Although the reproduced images have a difference in brightness, no crosstalk is observed, and it is understood that individual data can be independently read out. It can be considered that the reason for observation of no crosstalk is that the shift Bragg selectivity sharply acts in this optical system. From the results of this measurement, it is proven that even when images are carried on a signal light beam and multiplex-recorded at intervals of 24 micrometers, individual reproduced images can be independently readout.

EXAMPLE 5 Image Quality Improvement of Reproduced Images by Using Random Phase Mask

This Example 5 shows that the image quality of reproduced images can be improved by using a random phase mask in the reflection holographic memory. An optical system of Example 5 is shown in FIG. 10.

Hereinafter, the construction of the optical system of FIG. 10 will be described. First, an argon ion laser with a wavelength of 515 nanometers is used as a light source, and light is split into a signal light beam and a reference light beam by a polarization beam splitter. The signal light beam is subjected to bit data modulation by passing through a spatial light modulator, condensed by a lens, and reaches a recording medium. The reference light beam passes through the random phase mask, passes through a lens similar to the signal light beam, and is made incident from a direction opposite the signal light beam, and recorded in the form of reflection. When reading, only when the random phase mask key is the same as in the case of recording, signals are reproduced by the reference light beam, reproduced images are taken into a CCD camera and subjected to bit recognition processing in a personal computer (PC). As in the case of the above-descried example, the focal lengths of the lenses placed on the signal light beam side and the reference light beam side are both 50 mm, and a 0.5 mm-thick lithium niobate doped with iron ions is used as the recording medium.

A reproduced image in the case of recording through the random phase mask of the reference light beam and a reproduced image without passing through the random phase mask are shown in FIG. 11( a) and FIG. 11( b). From the figures, a clear difference can be seen by the naked eye when comparing these two reproduced images. From this fact, it can be considered that the condition of recording on the recording surface changes by letting the reference light beam pass through the random phase mask.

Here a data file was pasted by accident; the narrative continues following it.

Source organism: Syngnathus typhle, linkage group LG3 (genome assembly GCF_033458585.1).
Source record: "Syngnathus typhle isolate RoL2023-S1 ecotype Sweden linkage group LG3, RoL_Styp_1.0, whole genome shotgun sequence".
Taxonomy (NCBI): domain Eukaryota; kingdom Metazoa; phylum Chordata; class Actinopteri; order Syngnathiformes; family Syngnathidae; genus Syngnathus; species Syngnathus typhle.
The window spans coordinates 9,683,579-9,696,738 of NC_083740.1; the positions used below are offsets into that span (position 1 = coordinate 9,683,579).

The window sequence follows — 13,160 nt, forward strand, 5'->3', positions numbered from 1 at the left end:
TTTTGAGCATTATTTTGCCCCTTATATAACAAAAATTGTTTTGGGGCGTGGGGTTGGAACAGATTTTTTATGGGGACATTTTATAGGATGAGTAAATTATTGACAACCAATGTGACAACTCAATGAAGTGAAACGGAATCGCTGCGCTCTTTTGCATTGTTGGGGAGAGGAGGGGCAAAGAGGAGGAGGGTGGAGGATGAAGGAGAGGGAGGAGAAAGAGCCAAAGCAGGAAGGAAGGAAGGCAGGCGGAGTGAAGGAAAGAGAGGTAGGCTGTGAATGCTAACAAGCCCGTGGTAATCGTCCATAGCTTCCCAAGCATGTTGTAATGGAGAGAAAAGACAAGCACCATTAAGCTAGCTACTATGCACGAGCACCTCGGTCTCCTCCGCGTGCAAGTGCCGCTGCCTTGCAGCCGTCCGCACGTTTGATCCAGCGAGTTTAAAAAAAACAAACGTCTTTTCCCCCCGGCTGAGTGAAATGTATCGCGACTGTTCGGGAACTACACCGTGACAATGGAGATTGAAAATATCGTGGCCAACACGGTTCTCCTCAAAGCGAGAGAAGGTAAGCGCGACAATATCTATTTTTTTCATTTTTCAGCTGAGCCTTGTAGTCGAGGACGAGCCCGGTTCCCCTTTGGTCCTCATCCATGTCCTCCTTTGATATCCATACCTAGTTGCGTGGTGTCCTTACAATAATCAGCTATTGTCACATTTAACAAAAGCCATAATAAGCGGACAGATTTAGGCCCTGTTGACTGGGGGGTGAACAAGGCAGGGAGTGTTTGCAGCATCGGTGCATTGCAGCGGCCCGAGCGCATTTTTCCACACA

Furthermore, when the reproduced image of FIG. 11( a) was subjected to bit recognition processing, the recognized image becomes as shown in FIG. 12, and the bit error rate became 0.0%. From this fact, it is understood that the reproduced image in the case of recording using a random phase mask has sufficient image quality for bit recognition. In the method of bit recognition used herein, it is judged whether the brightness of each block is 1 or 0 by locally comparing the brightnesses between adjacent blocks by defining a total brightnesses of pixels included in each block as the brightness of the block.

Herein, in order to more quantitatively compare the reproduced images of FIG. 11( a) and FIG. 11( b), for each reproduced image, brightnesses of blocks were classified with respect to a mean value of the brightnesses of the blocks in the above-described processing, and scattering of the distribution with respect to the mean value was investigated. The results of this investigation are shown in FIG. 13. In FIG. 13, the horizontal axis indicates a brightness ratio of each block with respect to the mean value, and the vertical axis indicates the number of counts. The reason for the large number of counts at 2 on the horizontal axis is that blocks with a brightness of 2 or more with respect to the mean value are all counted.